Last edited by Tony E.
@Tony E. posted:

Just got my Legacy ATSF 2-10-4 #5011. Pretty pleased with the model, but I was wondering if anyone also had this observation:

To the rear above the pistons and at the top of the start of the running gear, there appears to be a significant gap between the boiler and the wheels through which you could see straight through. I did my best to make out the details on photos of the prototype online, and there does not appear to be such a large gap. Instead, the boiler appears to slope downward towards the wheels as it does on most steam engines.

The strangest part is that on the model above the rear drivers and start of the firebox, the boiler visibly slopes downward as it should. For some reason, Lionel did not also do that for the front of the boiler where specified above, and instead left a noticeable gap where the boiler would normally slope down.

Has anyone also made this observation? Would anyone have an idea as to why the model was constructed this way? It does not affect its functionality, nor does it take away from all the other great features - I'm mostly just curious about the gap.

Any insight would be greatly appreciated.

Tony E.

"The youthful never outgrow playtime - their toys just get more expensive" 😂

Prepare for a long winded response.

So the real Santa Fe 5011 class 2-10-4 was built at the same time as the 2900 class 4-8-4. Both were built by Baldwin in the 1943-1944 time frame. They were both visually almost identical. The shared the same tenders, with the visual differences (besides wheel arrangements) being the 5011 class being 2 feet longer and having a wider boiler.

The Lionel model is tooling purchased from MTH. The tooling started life around 1995 in the form of the Santa Fe 2900 class 4-8-4. In the early 2000s MTH tooled up a 2-10-4 chassis to sit under the 2900 class 4-8-4 chassis (since the two locomotives are so visually identical) creating the 5011 class on the cheap, since it only required new tooling for the chassis. Since the MTH (now Lionel) model uses the 2900 class boiler, the 2-10-4 5011 class chassis under it can look a bit odd at different angles vs. the real life locomotive. The boiler is narrower, so it doesn't extend down as close to the driver's as it should. The 2-10-4 is also about 1/2" shorter then it should be as well.

The only fully accurate Santa Fe 5011 class 2-10-4 in 3 rail was made by 3rd Rail in the early 2000s. It is mechanically inferior to the MTH (now Lionel) model and does not run nearly as well. That being said I own three MTH Santa Fe 2-10-4s and two MTH Santa Fe 2900 class 4-8-4s. The visual inaccuracies of the MTH (now Lionel) 5011 class don't bother me enough to cause grief.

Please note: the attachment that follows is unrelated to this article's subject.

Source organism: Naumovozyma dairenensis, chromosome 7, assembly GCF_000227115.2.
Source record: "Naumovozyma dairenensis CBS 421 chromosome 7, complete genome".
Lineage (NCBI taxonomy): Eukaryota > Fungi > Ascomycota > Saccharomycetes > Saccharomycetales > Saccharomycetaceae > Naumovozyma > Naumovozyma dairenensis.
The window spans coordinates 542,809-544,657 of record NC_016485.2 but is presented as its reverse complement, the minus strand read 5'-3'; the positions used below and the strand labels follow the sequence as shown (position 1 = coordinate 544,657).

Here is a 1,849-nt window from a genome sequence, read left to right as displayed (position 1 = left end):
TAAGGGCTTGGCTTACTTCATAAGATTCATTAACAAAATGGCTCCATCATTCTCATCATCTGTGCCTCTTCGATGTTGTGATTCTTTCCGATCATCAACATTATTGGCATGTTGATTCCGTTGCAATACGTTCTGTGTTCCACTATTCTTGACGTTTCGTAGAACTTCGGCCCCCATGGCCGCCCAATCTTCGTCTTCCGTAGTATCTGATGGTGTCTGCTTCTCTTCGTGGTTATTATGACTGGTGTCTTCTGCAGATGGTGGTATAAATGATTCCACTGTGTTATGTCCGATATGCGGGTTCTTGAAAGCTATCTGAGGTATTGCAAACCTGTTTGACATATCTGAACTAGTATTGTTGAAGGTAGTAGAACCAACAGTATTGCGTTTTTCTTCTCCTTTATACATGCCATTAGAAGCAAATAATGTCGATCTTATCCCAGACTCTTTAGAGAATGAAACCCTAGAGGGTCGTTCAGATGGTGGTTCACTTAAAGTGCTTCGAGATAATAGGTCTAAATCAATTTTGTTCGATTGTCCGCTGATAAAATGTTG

@Lou1985 posted:

Prepare for a long winded response.

So the real Santa Fe 5011 class 2-10-4 was built at the same time as the 2900 class 4-8-4. Both were built by Baldwin in the 1943-1944 time frame. They were both visually almost identical. The shared the same tenders, with the visual differences (besides wheel arrangements) being the 5011 class being 2 feet longer and having a wider boiler.

The Lionel model is tooling purchased from MTH. The tooling started life around 1995 in the form of the Santa Fe 2900 class 4-8-4. In the early 2000s MTH tooled up a 2-10-4 chassis to sit under the 2900 class 4-8-4 chassis (since the two locomotives are so visually identical) creating the 5011 class on the cheap, since it only required new tooling for the chassis. Since the MTH (now Lionel) model uses the 2900 class boiler, the 2-10-4 5011 class chassis under it can look a bit odd at different angles vs. the real life locomotive. The boiler is narrower, so it doesn't extend down as close to the driver's as it should. The 2-10-4 is also about 1/2" shorter then it should be as well.

The only fully accurate Santa Fe 5011 class 2-10-4 in 3 rail was made by 3rd Rail in the early 2000s. It is mechanically inferior to the MTH (now Lionel) model and does not run nearly as well. That being said I own three MTH Santa Fe 2-10-4s and two MTH Santa Fe 2900 class 4-8-4s. The visual inaccuracies of the MTH (now Lionel) 5011 class don't bother me enough to cause grief.

Fantastic insight, thank you so much. This is my first model of an O scale ATSF 2-10-4, so there is still a lot that I have to learn. Definitely a still a nice model with great features; makes a nice addition to my mostly ATSF steam fleet.

@Tony E. posted:

Fantastic insight, thank you so much. This is my first model of an O scale ATSF 2-10-4, so there is still a lot that I have to learn. Definitely a still a nice model with great features; makes a nice addition to my mostly ATSF steam fleet.

Here's how close they are visually.

5011 class 2-10-4:

AT&SF locomotive, engine number 5034, engine type 2-10-4 - Photographs - Western History - Denver Public Library Special Collections and Digital Archives Digital Collections (denverlibrary.org)

2900 class 4-8-4:

AT&SF locomotive, engine number 2908, engine type 4-8-4 - Photographs - Western History - Denver Public Library Special Collections and Digital Archives Digital Collections (denverlibrary.org)